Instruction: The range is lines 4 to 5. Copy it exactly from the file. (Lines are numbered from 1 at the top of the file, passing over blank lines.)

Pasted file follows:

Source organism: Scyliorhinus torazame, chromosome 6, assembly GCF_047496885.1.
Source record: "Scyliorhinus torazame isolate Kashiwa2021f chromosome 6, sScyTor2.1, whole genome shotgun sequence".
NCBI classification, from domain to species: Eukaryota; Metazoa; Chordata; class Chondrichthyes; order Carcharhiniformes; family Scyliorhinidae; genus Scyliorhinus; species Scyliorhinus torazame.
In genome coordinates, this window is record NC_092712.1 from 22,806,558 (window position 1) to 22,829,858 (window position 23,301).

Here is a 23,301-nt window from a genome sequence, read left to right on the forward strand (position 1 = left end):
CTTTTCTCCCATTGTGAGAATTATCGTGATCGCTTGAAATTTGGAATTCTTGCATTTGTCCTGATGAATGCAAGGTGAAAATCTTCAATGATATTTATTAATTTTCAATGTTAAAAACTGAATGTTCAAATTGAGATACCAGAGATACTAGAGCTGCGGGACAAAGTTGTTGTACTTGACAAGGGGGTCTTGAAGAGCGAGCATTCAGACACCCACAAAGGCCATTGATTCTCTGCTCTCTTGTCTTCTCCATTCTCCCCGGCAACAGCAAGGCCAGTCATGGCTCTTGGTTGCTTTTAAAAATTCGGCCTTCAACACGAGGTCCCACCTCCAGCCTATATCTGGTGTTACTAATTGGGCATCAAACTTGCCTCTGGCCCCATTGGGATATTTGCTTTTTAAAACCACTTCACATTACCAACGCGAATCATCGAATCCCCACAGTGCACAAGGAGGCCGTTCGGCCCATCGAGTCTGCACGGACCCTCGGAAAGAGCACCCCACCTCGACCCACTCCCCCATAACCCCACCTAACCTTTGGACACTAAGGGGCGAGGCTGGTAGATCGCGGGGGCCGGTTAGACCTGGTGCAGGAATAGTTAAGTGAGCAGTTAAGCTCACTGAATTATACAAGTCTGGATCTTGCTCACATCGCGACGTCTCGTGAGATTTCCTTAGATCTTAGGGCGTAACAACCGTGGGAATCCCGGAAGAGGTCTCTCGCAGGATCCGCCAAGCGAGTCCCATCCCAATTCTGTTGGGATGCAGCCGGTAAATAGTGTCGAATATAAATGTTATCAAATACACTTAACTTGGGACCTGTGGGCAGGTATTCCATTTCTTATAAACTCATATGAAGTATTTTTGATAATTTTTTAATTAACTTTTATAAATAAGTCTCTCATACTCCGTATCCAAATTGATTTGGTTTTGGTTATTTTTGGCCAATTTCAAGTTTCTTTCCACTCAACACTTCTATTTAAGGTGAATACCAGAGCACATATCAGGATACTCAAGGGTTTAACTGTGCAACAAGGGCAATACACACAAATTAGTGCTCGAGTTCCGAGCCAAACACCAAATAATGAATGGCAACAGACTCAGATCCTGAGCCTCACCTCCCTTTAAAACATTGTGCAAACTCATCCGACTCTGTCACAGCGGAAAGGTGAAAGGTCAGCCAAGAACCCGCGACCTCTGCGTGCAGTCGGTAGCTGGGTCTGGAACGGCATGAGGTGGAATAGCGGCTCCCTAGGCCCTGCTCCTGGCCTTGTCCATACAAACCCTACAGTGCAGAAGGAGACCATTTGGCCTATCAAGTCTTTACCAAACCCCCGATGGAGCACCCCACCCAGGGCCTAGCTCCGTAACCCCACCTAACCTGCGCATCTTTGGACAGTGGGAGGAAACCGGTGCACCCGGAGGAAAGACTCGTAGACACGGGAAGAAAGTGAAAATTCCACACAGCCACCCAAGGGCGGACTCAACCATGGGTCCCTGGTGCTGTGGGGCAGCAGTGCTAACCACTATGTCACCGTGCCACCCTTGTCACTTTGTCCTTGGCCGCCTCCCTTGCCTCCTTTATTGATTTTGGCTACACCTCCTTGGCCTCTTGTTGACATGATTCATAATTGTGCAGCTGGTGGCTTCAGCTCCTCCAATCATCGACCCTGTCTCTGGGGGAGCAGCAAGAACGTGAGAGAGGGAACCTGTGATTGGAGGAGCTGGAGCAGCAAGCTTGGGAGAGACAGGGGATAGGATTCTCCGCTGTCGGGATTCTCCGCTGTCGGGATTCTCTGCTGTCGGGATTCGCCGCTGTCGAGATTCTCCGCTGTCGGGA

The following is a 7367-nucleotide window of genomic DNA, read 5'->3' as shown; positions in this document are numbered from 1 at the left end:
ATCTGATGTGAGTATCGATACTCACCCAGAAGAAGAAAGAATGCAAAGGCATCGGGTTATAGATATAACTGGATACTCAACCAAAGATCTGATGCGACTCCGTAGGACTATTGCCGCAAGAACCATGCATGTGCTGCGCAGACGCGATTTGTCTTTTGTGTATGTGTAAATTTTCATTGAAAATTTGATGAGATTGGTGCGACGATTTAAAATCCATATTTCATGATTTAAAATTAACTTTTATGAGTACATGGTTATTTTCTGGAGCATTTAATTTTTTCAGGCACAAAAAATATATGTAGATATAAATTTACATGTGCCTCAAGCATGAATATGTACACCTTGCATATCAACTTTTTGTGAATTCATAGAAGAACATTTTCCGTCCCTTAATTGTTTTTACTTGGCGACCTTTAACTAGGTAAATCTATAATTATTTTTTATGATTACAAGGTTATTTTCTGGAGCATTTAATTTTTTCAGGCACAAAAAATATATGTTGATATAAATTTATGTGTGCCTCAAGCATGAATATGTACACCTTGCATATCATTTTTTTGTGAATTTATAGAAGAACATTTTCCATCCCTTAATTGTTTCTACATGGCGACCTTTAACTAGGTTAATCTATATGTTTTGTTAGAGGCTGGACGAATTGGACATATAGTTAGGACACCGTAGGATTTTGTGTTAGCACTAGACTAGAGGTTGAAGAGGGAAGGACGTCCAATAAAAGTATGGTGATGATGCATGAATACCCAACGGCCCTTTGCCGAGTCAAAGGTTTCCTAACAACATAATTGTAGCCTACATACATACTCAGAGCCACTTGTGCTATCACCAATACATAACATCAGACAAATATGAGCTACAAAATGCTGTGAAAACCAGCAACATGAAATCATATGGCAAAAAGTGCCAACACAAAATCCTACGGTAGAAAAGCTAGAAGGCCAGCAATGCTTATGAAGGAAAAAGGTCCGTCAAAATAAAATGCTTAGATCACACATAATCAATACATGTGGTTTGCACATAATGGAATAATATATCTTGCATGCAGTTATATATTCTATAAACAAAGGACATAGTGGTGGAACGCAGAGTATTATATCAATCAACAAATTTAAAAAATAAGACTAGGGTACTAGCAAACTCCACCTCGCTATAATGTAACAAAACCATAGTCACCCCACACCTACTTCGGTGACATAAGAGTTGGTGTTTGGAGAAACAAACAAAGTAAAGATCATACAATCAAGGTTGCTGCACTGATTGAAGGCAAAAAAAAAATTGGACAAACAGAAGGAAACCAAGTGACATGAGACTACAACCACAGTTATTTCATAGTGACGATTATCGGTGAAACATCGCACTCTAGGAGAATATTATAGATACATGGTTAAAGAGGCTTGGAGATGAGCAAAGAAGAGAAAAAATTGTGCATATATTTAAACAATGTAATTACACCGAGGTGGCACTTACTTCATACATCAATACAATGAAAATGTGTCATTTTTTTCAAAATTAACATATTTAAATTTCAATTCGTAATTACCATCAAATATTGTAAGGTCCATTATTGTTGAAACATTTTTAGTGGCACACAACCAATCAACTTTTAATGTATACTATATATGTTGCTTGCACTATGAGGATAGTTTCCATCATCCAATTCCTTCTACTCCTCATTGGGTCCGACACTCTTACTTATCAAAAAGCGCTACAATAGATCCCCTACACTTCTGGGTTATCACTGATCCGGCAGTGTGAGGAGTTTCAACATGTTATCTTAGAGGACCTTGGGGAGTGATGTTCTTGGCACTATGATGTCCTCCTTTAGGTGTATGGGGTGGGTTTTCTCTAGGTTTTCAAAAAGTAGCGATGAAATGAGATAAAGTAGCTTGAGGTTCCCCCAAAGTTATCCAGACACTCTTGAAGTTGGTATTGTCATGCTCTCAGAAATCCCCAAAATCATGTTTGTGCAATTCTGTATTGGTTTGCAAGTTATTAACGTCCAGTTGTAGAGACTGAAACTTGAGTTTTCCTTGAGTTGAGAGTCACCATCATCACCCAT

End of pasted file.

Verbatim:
In genome coordinates, this window is record NC_092712.1 from 22,806,558 (window position 1) to 22,829,858 (window position 23,301).

Here is a 23,301-nt window from a genome sequence, read left to right on the forward strand (position 1 = left end):